If you’re a frequent reader of The Verge, I’m sure the name Chaim Gartenberg is known to you. He’s been reporting and commenting here for years on everything from the latest AMD Ryzen processors to the new trailer of The Witcher, and has become a familiar sight on videos as well.
Chaim recently moved to a new space, which means he got a chance to set up a new space for working at home. We asked him to talk about it.
Tell me a little about yourself. What is your background, and what do you do at The Verge?
I’ve been at The Verge for just over nine years — I started as an intern in August 2012, and I’ve worked with a lot of pieces of the site over years, including being a reporter, working with our Circuit Breaker gadget blog, and, of course, writing tech news.
Right now, I’m one of our news editors, which means a fair amount of news writing, but I also do a lot of tech reporting, in addition to helping out with our culture and games coverage. Mostly, though, I just like getting to write about the latest tech things and geeking out over obscure specification details (looking at you, incomprehensible USB-C standards!).
Tell us a bit about your workspace. How did you decide where and how to set it up?
We just moved in the beginning of June, and one of the biggest things on the list for when we were apartment hunting was space so that both my wife and I could have our own offices. Mine is technically also our guest bedroom — we have plans to put in a trundle bed / couch-type thing just behind where I usually sit, but it doubles as a pretty spacious office.
The one downside is that there’s not much natural light; the window just faces an internal wall, so I rely a lot on lamps.
Tell me a little about the desk itself.
The desk is actually a console table that my wife and I got for free when someone in her old building was giving it away. We ended up getting a nicer table for our entryway, though, and between the height and the width of the table, I thought it would be a pretty perfect desk for me (given that I couldn’t actually fit my knees under my old desk).
It’s not the deepest desk, so I do have to think a little bit about what I put on there, but it fits my laptop, a notebook, and a bottle of seltzer or a mug of tea, which is good enough for me. The smaller size also helps keep in check my usual tendency to just let all my clutter run rampant.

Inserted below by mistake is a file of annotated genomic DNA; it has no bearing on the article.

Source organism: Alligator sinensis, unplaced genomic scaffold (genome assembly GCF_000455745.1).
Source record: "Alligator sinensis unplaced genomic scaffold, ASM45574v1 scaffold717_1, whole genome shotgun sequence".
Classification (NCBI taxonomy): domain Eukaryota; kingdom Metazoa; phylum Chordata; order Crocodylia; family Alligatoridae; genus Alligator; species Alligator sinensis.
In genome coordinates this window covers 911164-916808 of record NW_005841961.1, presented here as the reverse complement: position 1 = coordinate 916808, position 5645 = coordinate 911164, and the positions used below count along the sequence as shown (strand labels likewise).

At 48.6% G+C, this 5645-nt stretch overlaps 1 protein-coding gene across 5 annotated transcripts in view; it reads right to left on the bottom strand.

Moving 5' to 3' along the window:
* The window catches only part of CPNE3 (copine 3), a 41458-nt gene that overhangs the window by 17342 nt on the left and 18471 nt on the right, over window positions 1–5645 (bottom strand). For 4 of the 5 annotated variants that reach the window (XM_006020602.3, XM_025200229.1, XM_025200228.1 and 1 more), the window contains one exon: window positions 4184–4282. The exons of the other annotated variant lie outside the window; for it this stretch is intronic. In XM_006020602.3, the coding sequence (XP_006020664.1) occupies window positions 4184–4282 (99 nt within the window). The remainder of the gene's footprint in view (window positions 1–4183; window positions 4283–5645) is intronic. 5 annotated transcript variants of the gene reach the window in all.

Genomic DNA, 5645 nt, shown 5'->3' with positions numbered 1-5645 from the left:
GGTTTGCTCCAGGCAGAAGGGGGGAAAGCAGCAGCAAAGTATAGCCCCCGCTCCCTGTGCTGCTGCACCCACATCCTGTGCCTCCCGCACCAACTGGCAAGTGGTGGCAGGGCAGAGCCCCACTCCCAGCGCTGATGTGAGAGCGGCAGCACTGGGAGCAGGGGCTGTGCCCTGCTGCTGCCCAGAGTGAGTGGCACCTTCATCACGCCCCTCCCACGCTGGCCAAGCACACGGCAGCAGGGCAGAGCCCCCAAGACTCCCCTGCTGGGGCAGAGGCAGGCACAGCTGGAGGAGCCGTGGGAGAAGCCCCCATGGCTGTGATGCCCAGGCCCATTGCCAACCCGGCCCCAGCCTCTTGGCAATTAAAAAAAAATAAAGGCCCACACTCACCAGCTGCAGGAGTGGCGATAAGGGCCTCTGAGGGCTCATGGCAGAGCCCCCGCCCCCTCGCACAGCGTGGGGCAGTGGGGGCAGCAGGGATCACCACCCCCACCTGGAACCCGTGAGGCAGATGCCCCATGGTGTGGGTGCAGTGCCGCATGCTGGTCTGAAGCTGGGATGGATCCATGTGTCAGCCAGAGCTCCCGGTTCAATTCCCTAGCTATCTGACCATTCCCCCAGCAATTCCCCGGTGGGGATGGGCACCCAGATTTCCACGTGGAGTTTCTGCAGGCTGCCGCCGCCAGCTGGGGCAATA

How about your chair?
I don’t actually have a lot of information on the desk chair. It was a gift from my wife, who snagged it when her company closed down their office when the pandemic started and let folks take home any furniture they wanted. (The wood and fabric filing cabinet that my printer is mounted on also came from there.) Given that I had been using a metal folding chair until then, it was a nice upgrade.
Okay, let’s go for the gold: could you tell us about the tech that you’re using there?
Absolutely! The star of the show is my main work laptop: an M1 MacBook Air that The Verge issued me, and hands-down the best laptop I’ve ever used. Mine is a 16GB RAM / 512GB storage model, which I’ve customized with a Verge sticker (which also helps avoid confusing it with other laptops).
To the left is a Logitech Powered wireless charger. It’s not the newest charger around, and is basically only useful for charging an iPhone (it tops out at 7.5W), but it was cheap (since it’s the older model, it cost around $20) and it keeps my iPhone 12 perfectly angled to unlock with Face ID so I can check my notifications at my desk.
The headphone stand is a fancy aluminum model from Master & Dynamic that just plain looks nice. Hanging on it is a pair of Sony MDR-7506 wired headphones, which I keep around for podcasting and any important video calls where I don’t want to risk using a pair of wireless headphones. I keep a pair of Sony WH-1000XM4 noise-canceling headphones on top of the metal cabinet to the left of my desk, too, since I live in NYC and, well, the city gets pretty loud sometimes.